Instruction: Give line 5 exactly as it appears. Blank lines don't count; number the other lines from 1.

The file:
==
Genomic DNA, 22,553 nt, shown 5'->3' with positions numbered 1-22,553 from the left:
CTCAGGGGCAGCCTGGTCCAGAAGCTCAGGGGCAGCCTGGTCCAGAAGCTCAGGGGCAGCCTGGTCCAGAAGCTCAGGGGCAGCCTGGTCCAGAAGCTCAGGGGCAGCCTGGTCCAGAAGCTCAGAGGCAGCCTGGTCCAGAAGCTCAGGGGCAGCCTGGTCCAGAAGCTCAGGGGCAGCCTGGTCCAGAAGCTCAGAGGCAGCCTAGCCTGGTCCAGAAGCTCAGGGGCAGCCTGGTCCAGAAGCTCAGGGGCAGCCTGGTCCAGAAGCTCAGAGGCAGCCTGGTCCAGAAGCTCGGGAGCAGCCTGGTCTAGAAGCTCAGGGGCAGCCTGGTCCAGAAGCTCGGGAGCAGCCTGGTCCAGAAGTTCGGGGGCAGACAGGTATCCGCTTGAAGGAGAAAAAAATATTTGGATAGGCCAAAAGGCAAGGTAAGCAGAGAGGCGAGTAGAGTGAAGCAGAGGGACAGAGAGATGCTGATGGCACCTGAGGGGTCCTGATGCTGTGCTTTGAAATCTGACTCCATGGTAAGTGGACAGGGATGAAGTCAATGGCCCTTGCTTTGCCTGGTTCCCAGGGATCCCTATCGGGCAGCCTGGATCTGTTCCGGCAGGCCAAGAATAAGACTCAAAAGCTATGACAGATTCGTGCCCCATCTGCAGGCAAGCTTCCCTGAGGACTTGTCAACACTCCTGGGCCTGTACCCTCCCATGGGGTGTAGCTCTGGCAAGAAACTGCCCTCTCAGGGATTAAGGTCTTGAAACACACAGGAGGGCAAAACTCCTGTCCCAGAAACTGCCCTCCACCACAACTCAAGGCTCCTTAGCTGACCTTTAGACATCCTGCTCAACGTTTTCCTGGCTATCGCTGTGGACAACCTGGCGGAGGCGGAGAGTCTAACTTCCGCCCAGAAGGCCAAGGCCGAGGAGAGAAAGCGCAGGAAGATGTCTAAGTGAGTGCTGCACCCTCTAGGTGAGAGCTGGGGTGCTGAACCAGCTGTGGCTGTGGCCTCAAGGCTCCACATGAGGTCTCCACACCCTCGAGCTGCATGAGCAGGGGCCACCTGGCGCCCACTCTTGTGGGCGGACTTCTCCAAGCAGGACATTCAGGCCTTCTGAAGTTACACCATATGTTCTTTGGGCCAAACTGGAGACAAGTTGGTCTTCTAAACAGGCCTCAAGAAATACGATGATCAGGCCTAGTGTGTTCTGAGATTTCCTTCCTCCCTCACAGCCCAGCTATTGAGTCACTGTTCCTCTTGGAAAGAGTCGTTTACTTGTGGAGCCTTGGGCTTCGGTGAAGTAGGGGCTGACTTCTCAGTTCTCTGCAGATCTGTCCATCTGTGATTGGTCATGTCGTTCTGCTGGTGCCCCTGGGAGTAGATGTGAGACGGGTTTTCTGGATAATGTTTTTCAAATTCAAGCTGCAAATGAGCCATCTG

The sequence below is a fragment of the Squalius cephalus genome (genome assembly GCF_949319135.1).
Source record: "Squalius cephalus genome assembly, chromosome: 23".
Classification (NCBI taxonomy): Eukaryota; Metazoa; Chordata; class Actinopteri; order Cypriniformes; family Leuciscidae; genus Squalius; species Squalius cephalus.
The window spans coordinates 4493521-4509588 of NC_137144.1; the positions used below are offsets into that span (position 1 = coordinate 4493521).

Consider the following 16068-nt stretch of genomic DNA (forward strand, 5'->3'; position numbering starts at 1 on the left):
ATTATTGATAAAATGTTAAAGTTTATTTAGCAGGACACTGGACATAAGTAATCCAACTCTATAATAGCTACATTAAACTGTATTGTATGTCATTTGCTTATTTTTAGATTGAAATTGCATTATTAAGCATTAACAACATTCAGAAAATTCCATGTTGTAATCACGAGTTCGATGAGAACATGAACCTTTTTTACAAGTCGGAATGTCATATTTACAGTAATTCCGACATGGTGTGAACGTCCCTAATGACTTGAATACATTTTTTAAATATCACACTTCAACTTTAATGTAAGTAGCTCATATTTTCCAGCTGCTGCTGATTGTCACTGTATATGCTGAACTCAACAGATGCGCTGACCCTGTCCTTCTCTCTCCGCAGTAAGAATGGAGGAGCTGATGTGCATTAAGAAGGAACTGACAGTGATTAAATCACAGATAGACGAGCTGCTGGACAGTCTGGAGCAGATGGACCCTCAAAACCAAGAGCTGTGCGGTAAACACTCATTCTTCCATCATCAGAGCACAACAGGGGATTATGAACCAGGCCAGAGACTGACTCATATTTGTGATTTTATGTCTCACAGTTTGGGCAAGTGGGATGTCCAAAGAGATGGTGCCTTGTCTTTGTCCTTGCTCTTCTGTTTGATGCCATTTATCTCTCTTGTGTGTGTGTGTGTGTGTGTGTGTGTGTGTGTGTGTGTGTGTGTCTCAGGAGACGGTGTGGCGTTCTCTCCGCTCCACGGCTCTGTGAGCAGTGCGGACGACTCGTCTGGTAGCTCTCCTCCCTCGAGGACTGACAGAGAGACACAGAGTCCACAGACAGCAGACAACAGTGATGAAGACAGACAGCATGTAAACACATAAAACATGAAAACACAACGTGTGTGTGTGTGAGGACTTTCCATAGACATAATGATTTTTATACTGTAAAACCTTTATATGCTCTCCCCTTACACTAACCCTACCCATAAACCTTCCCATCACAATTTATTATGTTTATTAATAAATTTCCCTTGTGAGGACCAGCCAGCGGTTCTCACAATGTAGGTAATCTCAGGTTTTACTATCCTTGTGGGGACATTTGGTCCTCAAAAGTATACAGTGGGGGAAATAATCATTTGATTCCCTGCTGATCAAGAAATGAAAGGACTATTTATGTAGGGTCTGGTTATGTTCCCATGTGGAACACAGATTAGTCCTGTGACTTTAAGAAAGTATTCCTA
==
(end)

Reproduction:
Classification (NCBI taxonomy): Eukaryota; Metazoa; Chordata; class Actinopteri; order Cypriniformes; family Leuciscidae; genus Squalius; species Squalius cephalus.